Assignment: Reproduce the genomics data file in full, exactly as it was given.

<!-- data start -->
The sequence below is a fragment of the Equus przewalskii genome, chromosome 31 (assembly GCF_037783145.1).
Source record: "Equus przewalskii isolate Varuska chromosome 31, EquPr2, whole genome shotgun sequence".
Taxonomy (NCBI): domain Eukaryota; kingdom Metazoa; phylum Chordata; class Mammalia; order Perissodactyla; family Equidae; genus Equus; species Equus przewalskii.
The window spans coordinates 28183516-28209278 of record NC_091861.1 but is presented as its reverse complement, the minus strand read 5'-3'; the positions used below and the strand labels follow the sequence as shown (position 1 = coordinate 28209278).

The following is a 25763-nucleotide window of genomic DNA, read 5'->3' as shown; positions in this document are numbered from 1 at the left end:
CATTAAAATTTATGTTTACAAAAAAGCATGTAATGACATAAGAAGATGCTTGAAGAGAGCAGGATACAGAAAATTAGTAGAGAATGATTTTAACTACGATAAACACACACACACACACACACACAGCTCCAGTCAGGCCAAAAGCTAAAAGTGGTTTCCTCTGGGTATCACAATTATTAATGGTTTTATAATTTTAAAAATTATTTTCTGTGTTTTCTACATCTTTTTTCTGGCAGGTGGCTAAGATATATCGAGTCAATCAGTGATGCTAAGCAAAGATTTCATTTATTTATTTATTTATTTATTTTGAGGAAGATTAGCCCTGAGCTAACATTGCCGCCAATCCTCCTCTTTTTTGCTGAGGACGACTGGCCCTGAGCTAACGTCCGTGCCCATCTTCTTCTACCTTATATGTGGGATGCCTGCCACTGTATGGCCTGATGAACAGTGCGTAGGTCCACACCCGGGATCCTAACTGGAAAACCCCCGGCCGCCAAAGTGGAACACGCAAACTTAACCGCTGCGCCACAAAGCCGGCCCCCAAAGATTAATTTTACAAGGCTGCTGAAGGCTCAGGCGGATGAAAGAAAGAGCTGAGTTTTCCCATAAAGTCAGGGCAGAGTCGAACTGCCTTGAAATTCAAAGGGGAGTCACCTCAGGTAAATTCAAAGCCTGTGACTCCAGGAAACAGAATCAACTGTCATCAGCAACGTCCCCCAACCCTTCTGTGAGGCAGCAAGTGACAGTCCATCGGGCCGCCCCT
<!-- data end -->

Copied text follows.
The sequence below is a fragment of the Equus przewalskii genome, chromosome 31 (assembly GCF_037783145.1).
Source record: "Equus przewalskii isolate Varuska chromosome 31, EquPr2, whole genome shotgun sequence".
Taxonomy (NCBI): domain Eukaryota; kingdom Metazoa; phylum Chordata; class Mammalia; order Perissodactyla; family Equidae; genus Equus; species Equus przewalskii.
The window spans coordinates 28183516-28209278 of record NC_091861.1 but is presented as its reverse complement, the minus strand read 5'-3'; the positions used below and the strand labels follow the sequence as shown (position 1 = coordinate 28209278).

The following is a 25763-nucleotide window of genomic DNA, read 5'->3' as shown; positions in this document are numbered from 1 at the left end:
CATTAAAATTTATGTTTACAAAAAAGCATGTAATGACATAAGAAGATGCTTGAAGAGAGCAGGATACAGAAAATTAGTAGAGAATGATTTTAACTACGATAAACACACACACACACACACACACAGCTCCAGTCAGGCCAAAAGCTAAAAGTGGTTTCCTCTGGGTATCACAATTATTAATGGTTTTATAATTTTAAAAATTATTTTCTGTGTTTTCTACATCTTTTTTCTGGCAGGTGGCTAAGATATATCGAGTCAATCAGTGATGCTAAGCAAAGATTTCATTTATTTATTTATTTATTTATTTTGAGGAAGATTAGCCCTGAGCTAACATTGCCGCCAATCCTCCTCTTTTTTGCTGAGGACGACTGGCCCTGAGCTAACGTCCGTGCCCATCTTCTTCTACCTTATATGTGGGATGCCTGCCACTGTATGGCCTGATGAACAGTGCGTAGGTCCACACCCGGGATCCTAACTGGAAAACCCCCGGCCGCCAAAGTGGAACACGCAAACTTAACCGCTGCGCCACAAAGCCGGCCCCCAAAGATTAATTTTACAAGGCTGCTGAAGGCTCAGGCGGATGAAAGAAAGAGCTGAGTTTTCCCATAAAGTCAGGGCAGAGTCGAACTGCCTTGAAATTCAAAGGGGAGTCACCTCAGGTAAATTCAAAGCCTGTGACTCCAGGAAACAGAATCAACTGTCATCAGCAACGTCCCCCAACCCTTCTGTGAGGCAGCAAGTGACAGTCCATCGGGCCGCCCCT